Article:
Domain Adaptation

2022-11-19 更新

PiPa: Pixel- and Patch-wise Self-supervised Learning for Domain Adaptative Semantic Segmentation

Authors:Mu Chen, Zhedong Zheng, Yi Yang, Tat-Seng Chua

Unsupervised Domain Adaptation (UDA) aims to enhance the generalization of the learned model to other domains. The domain-invariant knowledge is transferred from the model trained on labeled source domain, e.g., video game, to unlabeled target domains, e.g., real-world scenarios, saving annotation expenses. Existing UDA methods for semantic segmentation usually focus on minimizing the inter-domain discrepancy of various levels, e.g., pixels, features, and predictions, for extracting domain-invariant knowledge. However, the primary intra-domain knowledge, such as context correlation inside an image, remains underexplored. In an attempt to fill this gap, we propose a unified pixel- and patch-wise self-supervised learning framework, called PiPa, for domain adaptive semantic segmentation that facilitates intra-image pixel-wise correlations and patch-wise semantic consistency against different contexts. The proposed framework exploits the inherent structures of intra-domain images, which: (1) explicitly encourages learning the discriminative pixel-wise features with intra-class compactness and inter-class separability, and (2) motivates the robust feature learning of the identical patch against different contexts or fluctuations. Extensive experiments verify the effectiveness of the proposed method, which obtains competitive accuracy on the two widely-used UDA benchmarks, i.e., 75.6 mIoU on GTA to Cityscapes and 68.2 mIoU on Synthia to Cityscapes. Moreover, our method is compatible with other UDA approaches to further improve the performance without introducing extra parameters.


Model-agnostic Multi-Domain Learning with Domain-Specific Adapters for Action Recognition

Authors:Kazuki Omi, Jun Kimata, Toru Tamaki

In this paper, we propose a multi-domain learning model for action recognition. The proposed method inserts domain-specific adapters between layers of domain-independent layers of a backbone network. Unlike a multi-head network that switches classification heads only, our model switches not only the heads, but also the adapters for facilitating to learn feature representations universal to multiple domains. Unlike prior works, the proposed method is model-agnostic and doesn’t assume model structures unlike prior works. Experimental results on three popular action recognition datasets (HMDB51, UCF101, and Kinetics-400) demonstrate that the proposed method is more effective than a multi-head architecture and more efficient than separately training models for each domain.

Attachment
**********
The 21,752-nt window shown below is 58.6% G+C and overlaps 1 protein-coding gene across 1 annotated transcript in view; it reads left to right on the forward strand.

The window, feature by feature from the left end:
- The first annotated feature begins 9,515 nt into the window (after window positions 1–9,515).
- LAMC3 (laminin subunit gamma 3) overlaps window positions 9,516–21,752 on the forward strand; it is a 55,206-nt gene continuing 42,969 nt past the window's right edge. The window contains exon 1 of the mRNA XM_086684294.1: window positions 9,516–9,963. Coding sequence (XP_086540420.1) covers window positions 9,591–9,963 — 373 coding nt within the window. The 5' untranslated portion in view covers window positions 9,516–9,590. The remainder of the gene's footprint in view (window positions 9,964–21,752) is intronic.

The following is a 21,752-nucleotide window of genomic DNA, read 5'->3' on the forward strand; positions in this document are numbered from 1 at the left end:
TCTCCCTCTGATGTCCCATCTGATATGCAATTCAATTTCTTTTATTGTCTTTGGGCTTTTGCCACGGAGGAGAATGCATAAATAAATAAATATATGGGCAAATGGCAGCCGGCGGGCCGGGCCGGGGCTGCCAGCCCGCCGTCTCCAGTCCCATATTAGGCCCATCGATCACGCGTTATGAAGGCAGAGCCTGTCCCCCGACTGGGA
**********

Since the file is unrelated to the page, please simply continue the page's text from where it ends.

PDF IEICE Transactions on Information and Systems, Vol. E105-D, No. 12, Dec. 2022


Cognitive Simplification Operations Improve Text Simplification

Authors:Eytan Chamovitz, Omri Abend

Text Simplification (TS) is the task of converting a text into a form that is easier to read while maintaining the meaning of the original text. A sub-task of TS is Cognitive Simplification (CS), converting text to a form that is readily understood by people with cognitive disabilities without rendering it childish or simplistic. This sub-task has yet to be explored with neural methods in NLP, and resources for it are scarcely available. In this paper, we present a method for incorporating knowledge from the cognitive accessibility domain into a TS model, by introducing an inductive bias regarding what simplification operations to use. We show that by adding this inductive bias to a TS-trained model, it is able to adapt better to CS without ever seeing CS data, and outperform a baseline model on a traditional TS benchmark. In addition, we provide a novel test dataset for CS, and analyze the differences between CS corpora and existing TS corpora, in terms of how simplification operations are applied.
PDF 25 pages, 7 figures, 8 tables, uses emnlp2022.sty, to be published in CoNLL 2022


Cross-Mode Knowledge Adaptation for Bike Sharing Demand Prediction using Domain-Adversarial Graph Neural Networks

Authors:Yuebing Liang, Guan Huang, Zhan Zhao

For bike sharing systems, demand prediction is crucial to ensure the timely re-balancing of available bikes according to predicted demand. Existing methods for bike sharing demand prediction are mostly based on its own historical demand variation, essentially regarding it as a closed system and neglecting the interaction between different transportation modes. This is particularly important for bike sharing because it is often used to complement travel through other modes (e.g., public transit). Despite some recent progress, no existing method is capable of leveraging spatiotemporal information from multiple modes and explicitly considers the distribution discrepancy between them, which can easily lead to negative transfer. To address these challenges, this study proposes a domain-adversarial multi-relational graph neural network (DA-MRGNN) for bike sharing demand prediction with multimodal historical data as input. A temporal adversarial adaptation network is introduced to extract shareable features from demand patterns of different modes. To capture correlations between spatial units across modes, we adapt a multi-relational graph neural network (MRGNN) considering both cross-mode similarity and difference. In addition, an explainable GNN technique is developed to understand how our proposed model makes predictions. Extensive experiments are conducted using real-world bike sharing, subway and ride-hailing data from New York City. The results demonstrate the superior performance of our proposed approach compared to existing methods and the effectiveness of different model components.
PDF arXiv admin note: substantial text overlap with arXiv:2203.10961